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Commentary: student athletes should have choice of when to go pro

Since the beginning of collegiate athletics and the birth of the NCAA, a war has been waging.

Should student athletes be paid?

These players, particularly in football and basketball, help bring in potentially millions of dollars at major universities, but because of NCAA restrictions, they are unable to profit from this themselves.

But if they want to make money, and have the talents to do so, why can’t they just skip a level and head straight to the professional ranks? Nothing is making these student athletes attend college, right?

Again the NCAA rears its ugly head.

Although certain sports like baseball and soccer currently have no restrictions on when an athlete can start making money in their given field, basketball players have the option to be “one-and-done” and head to the NBA after their freshman year, and football players can leave campus after three years.

ESPN reported that Big Ten Commissioner Jim Delany said Wednesday that the idea of forcing athletes to attend a university before they go into the field is ludicrous.

“Maybe in football and basketball, it would work better if more kids had a chance to go directly into the professional ranks. If they’re not comfortable and want to monetize, let the minor leagues flourish,” Delany said.

These years spent in college are often for the protection of the players, and it would be incredibly difficult for a player to make the jump directly from high school to the NFL due to the change in speed. I tend to agree with Delany.

Before the NCAA and NBA implemented the rules in basketball that forced a player to wait at least a year before joining the league in 2005, there were numerous athletes who made the jump and succeeded. Players like Los Angeles Lakers guard Kobe Bryant in 1996, Houston Rockets center Dwight Howard in 2004 and Brooklyn Nets forward Kevin Garnett in 1995 have all been perennial All-Stars since joining the league. Not to mention the fact that Miami Heat forward Lebron James in 2003 will go down as one of the greatest players in the history of the game without ever playing a minute of college basketball.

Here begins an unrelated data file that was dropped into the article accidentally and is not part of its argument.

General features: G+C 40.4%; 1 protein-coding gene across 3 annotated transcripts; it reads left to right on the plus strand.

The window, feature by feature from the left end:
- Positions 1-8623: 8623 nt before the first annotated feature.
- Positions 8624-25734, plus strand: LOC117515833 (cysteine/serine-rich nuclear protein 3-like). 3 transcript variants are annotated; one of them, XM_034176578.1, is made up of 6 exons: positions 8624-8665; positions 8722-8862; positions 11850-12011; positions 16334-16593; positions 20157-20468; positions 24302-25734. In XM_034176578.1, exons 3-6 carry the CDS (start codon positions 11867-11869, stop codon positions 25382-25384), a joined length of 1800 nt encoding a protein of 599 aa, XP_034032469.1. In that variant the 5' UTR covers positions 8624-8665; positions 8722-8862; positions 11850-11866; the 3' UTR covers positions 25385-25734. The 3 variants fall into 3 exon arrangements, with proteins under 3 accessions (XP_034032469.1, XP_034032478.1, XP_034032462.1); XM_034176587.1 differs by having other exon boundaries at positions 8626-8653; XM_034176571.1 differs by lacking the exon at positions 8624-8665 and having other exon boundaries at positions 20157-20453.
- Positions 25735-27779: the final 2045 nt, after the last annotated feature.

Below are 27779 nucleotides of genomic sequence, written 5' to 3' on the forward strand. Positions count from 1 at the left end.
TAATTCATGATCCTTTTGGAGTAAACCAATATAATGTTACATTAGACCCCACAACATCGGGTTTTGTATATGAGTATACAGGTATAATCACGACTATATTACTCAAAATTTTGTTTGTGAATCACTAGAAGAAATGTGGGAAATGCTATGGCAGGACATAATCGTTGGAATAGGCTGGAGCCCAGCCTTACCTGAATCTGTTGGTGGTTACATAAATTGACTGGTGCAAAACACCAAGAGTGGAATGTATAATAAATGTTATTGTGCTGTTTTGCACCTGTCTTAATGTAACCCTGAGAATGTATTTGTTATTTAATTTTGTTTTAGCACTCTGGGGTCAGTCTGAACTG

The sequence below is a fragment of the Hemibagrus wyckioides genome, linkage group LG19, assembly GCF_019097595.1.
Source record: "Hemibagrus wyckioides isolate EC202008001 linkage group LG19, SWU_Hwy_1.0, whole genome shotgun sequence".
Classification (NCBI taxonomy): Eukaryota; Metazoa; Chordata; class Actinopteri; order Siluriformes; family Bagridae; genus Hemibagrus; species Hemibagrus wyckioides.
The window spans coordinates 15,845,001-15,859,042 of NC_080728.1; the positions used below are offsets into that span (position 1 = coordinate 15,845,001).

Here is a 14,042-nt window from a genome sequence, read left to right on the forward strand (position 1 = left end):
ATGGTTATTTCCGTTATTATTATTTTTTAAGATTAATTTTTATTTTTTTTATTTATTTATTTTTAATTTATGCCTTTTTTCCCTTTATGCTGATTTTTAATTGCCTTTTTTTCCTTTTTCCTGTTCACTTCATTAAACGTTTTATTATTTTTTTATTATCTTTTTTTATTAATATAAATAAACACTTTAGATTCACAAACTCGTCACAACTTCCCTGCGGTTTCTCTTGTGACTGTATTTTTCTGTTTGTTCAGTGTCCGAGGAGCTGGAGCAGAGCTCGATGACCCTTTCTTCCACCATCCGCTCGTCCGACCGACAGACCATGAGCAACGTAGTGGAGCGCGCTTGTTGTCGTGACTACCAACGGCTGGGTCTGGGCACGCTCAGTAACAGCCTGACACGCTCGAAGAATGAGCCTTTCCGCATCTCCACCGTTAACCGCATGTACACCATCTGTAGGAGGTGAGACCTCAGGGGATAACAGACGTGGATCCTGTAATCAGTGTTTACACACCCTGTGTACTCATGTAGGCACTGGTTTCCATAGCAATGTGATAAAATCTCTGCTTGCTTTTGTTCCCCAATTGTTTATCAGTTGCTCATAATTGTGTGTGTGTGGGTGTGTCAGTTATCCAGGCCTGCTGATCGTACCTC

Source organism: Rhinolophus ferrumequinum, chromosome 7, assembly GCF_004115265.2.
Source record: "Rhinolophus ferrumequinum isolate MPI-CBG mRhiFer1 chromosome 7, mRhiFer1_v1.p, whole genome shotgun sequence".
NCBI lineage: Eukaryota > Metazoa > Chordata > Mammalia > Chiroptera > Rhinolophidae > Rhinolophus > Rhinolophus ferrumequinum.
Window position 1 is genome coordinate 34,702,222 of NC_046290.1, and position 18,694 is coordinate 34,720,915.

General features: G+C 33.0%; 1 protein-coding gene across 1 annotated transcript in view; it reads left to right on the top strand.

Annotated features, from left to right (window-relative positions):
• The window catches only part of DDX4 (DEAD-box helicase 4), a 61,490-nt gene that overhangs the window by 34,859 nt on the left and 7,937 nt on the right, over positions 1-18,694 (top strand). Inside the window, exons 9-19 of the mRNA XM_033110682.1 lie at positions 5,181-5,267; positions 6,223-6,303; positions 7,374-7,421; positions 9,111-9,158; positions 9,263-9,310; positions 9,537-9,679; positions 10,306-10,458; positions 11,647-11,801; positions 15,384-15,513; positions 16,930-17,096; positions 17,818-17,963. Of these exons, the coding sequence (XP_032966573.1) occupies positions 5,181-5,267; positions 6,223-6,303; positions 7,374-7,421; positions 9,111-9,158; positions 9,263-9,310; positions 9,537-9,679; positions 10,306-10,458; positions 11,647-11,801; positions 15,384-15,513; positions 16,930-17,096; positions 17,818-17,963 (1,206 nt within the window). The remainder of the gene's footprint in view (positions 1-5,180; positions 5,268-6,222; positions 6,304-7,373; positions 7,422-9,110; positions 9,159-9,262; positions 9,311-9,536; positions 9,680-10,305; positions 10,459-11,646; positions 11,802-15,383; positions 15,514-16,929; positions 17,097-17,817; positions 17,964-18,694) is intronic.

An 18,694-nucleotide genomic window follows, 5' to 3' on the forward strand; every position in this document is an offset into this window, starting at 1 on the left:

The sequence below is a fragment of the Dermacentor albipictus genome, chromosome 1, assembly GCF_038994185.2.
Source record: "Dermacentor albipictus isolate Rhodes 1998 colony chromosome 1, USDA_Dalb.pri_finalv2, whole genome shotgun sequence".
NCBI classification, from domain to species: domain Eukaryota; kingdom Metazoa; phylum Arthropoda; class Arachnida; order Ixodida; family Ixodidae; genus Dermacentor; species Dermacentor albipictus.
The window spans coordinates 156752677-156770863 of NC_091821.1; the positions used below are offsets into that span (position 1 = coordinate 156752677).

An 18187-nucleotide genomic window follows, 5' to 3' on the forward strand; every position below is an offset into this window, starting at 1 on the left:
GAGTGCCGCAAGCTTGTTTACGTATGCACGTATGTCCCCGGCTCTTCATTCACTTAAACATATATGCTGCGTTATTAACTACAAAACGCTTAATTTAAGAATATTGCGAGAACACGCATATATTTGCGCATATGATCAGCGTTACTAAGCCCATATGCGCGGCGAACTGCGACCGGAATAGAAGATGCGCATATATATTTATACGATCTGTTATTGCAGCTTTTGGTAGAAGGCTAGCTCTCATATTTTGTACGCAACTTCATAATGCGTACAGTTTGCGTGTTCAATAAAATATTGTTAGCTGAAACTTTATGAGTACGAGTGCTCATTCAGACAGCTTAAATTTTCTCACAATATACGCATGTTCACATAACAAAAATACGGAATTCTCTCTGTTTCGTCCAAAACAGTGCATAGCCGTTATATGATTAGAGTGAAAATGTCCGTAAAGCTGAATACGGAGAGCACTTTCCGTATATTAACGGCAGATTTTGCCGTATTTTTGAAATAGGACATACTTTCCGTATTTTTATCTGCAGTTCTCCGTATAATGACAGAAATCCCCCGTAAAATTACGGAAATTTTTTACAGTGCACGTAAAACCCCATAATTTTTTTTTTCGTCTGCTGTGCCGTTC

Sure for every Lebron there is a Kwame Brown, center for the Philadelphia 76ers, that cannot cope with the speed and physicality, but they should be allowed to take that risk themselves.

If a player judges they are capable of holding their own in the league, that should be their choice and theirs alone, not one of a larger governing body.

In most other fields, this sort of thing would come off as utterly ludicrous. Imagine if Michael J. Fox or Justin Timberlake were forced to postpone their careers in entertainment for a couple of years because a group decided they needed the experience college could grant them.

Even if a player does have that extra experience, there is no guarantee they will become a star. Former Ohio State center Greg Oden is considered one of the NBA’s biggest busts because of suffering through a multitude of knee injuries. Oden even spent his required year in college instead of just jumping straight from high school.

While the discussion continues about whether or not players should be paid. it is time for a change in the NCAA rulebook.

The removal of a player’s requirement to attend college will slow, at least partially, the number of scandals involving student athletes being compensated that have surfaced in recent years.

Overall, a rule change would be beneficial to all parties involved, so it would only make sense if such a rule change were to be implemented.

Delany said it best.

“Why is it our job to be minor leagues for professional sports?”

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